Two readers have posted responses to blogs (my posts from 2013 and more recently) so I’d like to thank them for taking the time to reply and post here my replies to them.
Links to my original blogs:
FIRST COMMENT (responding to April 2013 post)
The first comment was posted at the end of April 2014 in response to a post about the digital upload that I made in April 2013
“Digital upload assessment is only advantageous on the grounds of cost, nothing else. Would the supporters of the new assessment process also recommend that Tate Modern, MOMA, The Louvre etc closed their doors to the visitor and only served a diet of 72dpi digital images? Is the suggestion really that the same experience can be had remotely on a screen as can be had marveling at the texture, depth, vibrancy, and sheer sumptuousness of being at close contact with the physical manifestation of creative thought? Perhaps it is worth considering the values of the IB learner profile and just wondering if the new assessment process negates the ability to fully engage in many of these ideals”.
Thanks Nigel and of course you are right about experiencing ‘real’ artwork. But I don’t think anybody at the IB – or anywhere else for that matter – is suggesting that the best way to experience most artworks is to view them on a monitor!
Indeed, as I pointed out in my 2013 post, “arriving at a school and experiencing the physical reality of artworks in an exhibition context and talking to the student (invariably eager to explain their experiences of the creative process) was a wonderful experience. I miss the face-to-face contact, and the reality of artwork that I could touch or walk around” – so yes, absolutely, to appreciate texture, depth etc there is no replacement for the real thing. That’s why it’s so important that art teachers continue to support and encourage the annual DP art show so that audiences can see the work of our students.
But – as I also wrote –for the first time moderation is now based on exactly what the examiner has seen. The decision to move to the digital upload was based on a number of factors, with the desire for a greater degree of consistency and reliability in assessment high on the list. Moderation is an integral part of examination assessment and previously this part of the assessment process was somewhat flawed.
The point of the exhibition in terms of assessment is not necessarily related to the event as a celebration of two years’ creative work: assessment in art is a necessary evil, and in terms of moderation the digital upload is advantageous in particular because of this greater consistency and reliability. The digital upload makes the assessment process (more) fair because it allows for accurate moderation. This was not the case when the examiner used to visit a series of schools.
Clearly it’s not perfect, and now relies a lot more on teachers/students making files that accurately represent studio and investigation (the photographs etc that used to appear in the Candidate Record Booklet) but – in terms of an approach that is balanced, knowledgeable, thoughtful, principled, reflective and caring – the Learner Profile seems to be very well represented (but I appreciate of course that you may not agree).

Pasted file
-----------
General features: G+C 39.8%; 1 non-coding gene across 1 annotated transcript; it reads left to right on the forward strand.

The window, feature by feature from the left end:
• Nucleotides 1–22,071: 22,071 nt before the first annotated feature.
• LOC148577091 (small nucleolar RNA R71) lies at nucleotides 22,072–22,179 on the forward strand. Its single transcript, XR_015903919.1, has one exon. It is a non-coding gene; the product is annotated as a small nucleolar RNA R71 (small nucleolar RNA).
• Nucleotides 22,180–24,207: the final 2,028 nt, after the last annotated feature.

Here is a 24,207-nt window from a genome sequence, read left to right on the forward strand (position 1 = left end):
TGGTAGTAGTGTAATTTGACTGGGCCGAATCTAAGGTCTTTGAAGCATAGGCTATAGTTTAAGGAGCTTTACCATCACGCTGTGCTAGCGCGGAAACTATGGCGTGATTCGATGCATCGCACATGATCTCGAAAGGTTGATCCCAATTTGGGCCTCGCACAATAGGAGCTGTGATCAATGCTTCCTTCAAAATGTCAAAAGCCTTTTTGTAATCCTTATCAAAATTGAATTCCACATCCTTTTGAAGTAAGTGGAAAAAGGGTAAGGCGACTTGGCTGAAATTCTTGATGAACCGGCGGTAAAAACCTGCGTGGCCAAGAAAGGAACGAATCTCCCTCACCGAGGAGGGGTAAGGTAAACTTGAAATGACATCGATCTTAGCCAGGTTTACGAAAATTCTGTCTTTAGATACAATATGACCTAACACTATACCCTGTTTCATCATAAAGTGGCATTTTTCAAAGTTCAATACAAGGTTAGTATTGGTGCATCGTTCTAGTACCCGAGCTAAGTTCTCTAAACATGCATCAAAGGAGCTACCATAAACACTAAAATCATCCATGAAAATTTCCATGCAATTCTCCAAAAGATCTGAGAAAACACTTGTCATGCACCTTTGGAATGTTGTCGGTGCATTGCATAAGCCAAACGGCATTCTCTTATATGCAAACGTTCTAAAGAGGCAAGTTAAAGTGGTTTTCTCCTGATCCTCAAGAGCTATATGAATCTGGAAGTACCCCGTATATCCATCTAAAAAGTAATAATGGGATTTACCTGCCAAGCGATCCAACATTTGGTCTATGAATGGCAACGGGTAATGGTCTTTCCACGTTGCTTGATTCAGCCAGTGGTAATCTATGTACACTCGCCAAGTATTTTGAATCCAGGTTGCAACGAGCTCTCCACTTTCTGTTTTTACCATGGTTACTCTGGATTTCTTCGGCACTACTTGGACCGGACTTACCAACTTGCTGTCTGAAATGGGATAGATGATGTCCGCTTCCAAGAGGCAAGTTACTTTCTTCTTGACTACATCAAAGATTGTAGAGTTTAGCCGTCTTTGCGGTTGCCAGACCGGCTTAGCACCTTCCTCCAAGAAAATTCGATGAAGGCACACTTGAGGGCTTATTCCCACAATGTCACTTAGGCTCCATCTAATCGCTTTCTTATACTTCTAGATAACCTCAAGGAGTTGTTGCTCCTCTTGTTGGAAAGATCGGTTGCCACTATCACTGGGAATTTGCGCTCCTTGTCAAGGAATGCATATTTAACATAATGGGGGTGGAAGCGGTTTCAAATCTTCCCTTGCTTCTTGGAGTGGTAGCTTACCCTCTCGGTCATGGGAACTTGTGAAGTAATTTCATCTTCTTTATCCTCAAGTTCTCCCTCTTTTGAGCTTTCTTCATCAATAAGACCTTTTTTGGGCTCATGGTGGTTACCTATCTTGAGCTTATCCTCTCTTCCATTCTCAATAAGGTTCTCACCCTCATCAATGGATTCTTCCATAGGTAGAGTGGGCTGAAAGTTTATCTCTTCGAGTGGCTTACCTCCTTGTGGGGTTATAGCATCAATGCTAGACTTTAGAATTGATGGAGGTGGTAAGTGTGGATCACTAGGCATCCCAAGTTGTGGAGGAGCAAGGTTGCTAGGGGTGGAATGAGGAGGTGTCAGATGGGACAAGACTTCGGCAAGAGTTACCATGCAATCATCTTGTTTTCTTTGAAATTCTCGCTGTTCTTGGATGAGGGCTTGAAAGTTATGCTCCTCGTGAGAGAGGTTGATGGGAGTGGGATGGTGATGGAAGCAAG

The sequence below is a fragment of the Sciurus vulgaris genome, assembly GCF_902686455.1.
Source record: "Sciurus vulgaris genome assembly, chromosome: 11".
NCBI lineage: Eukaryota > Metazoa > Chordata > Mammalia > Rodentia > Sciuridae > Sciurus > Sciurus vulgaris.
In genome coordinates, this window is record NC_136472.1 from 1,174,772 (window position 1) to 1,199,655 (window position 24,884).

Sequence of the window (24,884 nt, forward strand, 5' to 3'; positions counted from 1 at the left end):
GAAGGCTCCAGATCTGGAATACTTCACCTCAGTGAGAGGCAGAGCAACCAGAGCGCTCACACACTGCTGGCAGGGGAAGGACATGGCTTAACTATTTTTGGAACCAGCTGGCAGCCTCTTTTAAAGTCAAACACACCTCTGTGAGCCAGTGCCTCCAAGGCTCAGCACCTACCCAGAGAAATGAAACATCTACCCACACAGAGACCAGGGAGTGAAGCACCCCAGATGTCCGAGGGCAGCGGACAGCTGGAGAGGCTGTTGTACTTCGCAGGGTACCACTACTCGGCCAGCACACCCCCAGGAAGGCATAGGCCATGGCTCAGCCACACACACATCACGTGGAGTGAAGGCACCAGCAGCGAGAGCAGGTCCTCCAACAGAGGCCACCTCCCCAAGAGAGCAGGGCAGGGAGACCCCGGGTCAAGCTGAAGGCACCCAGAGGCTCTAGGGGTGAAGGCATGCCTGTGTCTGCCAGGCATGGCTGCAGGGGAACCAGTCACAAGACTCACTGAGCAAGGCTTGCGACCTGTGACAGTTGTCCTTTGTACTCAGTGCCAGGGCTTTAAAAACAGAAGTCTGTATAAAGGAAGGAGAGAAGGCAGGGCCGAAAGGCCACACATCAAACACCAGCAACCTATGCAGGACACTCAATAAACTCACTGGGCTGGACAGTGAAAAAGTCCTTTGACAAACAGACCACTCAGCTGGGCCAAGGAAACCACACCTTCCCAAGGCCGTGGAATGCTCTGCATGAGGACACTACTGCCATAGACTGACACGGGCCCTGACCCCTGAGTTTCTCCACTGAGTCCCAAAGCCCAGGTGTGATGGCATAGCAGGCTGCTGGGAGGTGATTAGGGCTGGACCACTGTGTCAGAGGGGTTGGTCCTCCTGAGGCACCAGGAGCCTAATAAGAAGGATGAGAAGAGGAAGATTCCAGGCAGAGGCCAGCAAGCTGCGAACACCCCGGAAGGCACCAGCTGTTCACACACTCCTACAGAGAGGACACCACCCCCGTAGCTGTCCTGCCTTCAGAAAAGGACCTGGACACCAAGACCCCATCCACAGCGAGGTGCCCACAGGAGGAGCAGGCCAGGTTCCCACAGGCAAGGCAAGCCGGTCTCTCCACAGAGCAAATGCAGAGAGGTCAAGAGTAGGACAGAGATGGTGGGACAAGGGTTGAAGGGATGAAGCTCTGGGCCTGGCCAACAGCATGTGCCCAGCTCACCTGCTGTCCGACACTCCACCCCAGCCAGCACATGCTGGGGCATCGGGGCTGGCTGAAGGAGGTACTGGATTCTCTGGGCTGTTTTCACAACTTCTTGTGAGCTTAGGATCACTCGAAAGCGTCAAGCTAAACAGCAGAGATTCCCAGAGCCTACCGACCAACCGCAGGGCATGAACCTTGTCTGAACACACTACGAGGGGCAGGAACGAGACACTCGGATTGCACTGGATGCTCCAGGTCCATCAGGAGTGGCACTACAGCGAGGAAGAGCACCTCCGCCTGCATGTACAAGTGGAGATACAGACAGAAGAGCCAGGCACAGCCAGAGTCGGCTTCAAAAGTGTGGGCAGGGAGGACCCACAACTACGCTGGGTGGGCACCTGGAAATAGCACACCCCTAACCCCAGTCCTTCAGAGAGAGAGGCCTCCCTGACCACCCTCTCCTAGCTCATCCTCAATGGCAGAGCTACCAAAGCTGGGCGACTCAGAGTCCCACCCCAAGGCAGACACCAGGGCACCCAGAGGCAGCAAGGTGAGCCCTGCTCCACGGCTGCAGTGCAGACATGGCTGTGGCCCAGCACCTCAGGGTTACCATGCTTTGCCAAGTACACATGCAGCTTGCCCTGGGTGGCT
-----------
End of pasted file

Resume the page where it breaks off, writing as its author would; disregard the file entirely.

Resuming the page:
Simply put, although the ‘visiting examiner’ was a much loved process, it was not necessarily the best – or most reliable – way of assessing student artwork.
A recent blog for students also looks at the importance of the Learner Profile
SECOND COMMENT (responding to February 2014 post)
In February I posted some suggestions to students of how to help their teachers by organizing files etc for the digital upload (taking good quality photographs etc) and/or preparing either a 1000 word commentary or thinking about the video presentation (etc)
This time the comment (from Andrew) was not related to my suggestions to students. It was about a reference to teachers who had not assembled files for the upload and/or did not understand basic things like reducing a file size. I wrote:
I have to say, from my experience as an examiner this time last year, quite a few teachers were not very well prepared.
Some left it all to the last minute; some had a minimal understanding of the technological issues involved. For example, not knowing how to compress a file etc – some teachers compressed the files so enthusiastically I was left trying make sense of an insanely tiny image (e.g. a 4KB very pixelated thumbnail image).
Andrew felt that I had been a little dismissive of hard working art teachers and DP Coordinators struggling to cope with the upload process.
This is an incorrect interpretation of what I wrote: I made no mention of hard-working teachers and DPCs.
I was just stating facts – quite a few art teachers were not well prepared for the digital upload. I know teachers who freely admitted that they were not prepared!
(It takes a lot of organization in the months before you even get to upload time, so I do sympathise with busy teachers who found it hard to organize the files etc needed).
And I will be the first to agree that the digital upload process is not as good as it could or indeed should be.
I have already blogged about this so don’t feel the need to go into it again.
But I would like to clarify: I was intending to motivate students into helping their teachers, and only referring in passing to those teachers who were not ready/prepared for the upload. The exasperating thing is that even if you are ready with all your folders of files, it’s not a guarantee of a trouble-free IBIS experience, and even if it does go relatively smoothly it will still probably be a long and time-consuming process (as I have already stated).
The visual arts digital upload is a long way from being perfect and the blog post in February was primarily addressed to students with suggestions about how they might help their teachers.
It’s all a bit academic now but I thought I’d clarify what seems to have caused some confusion!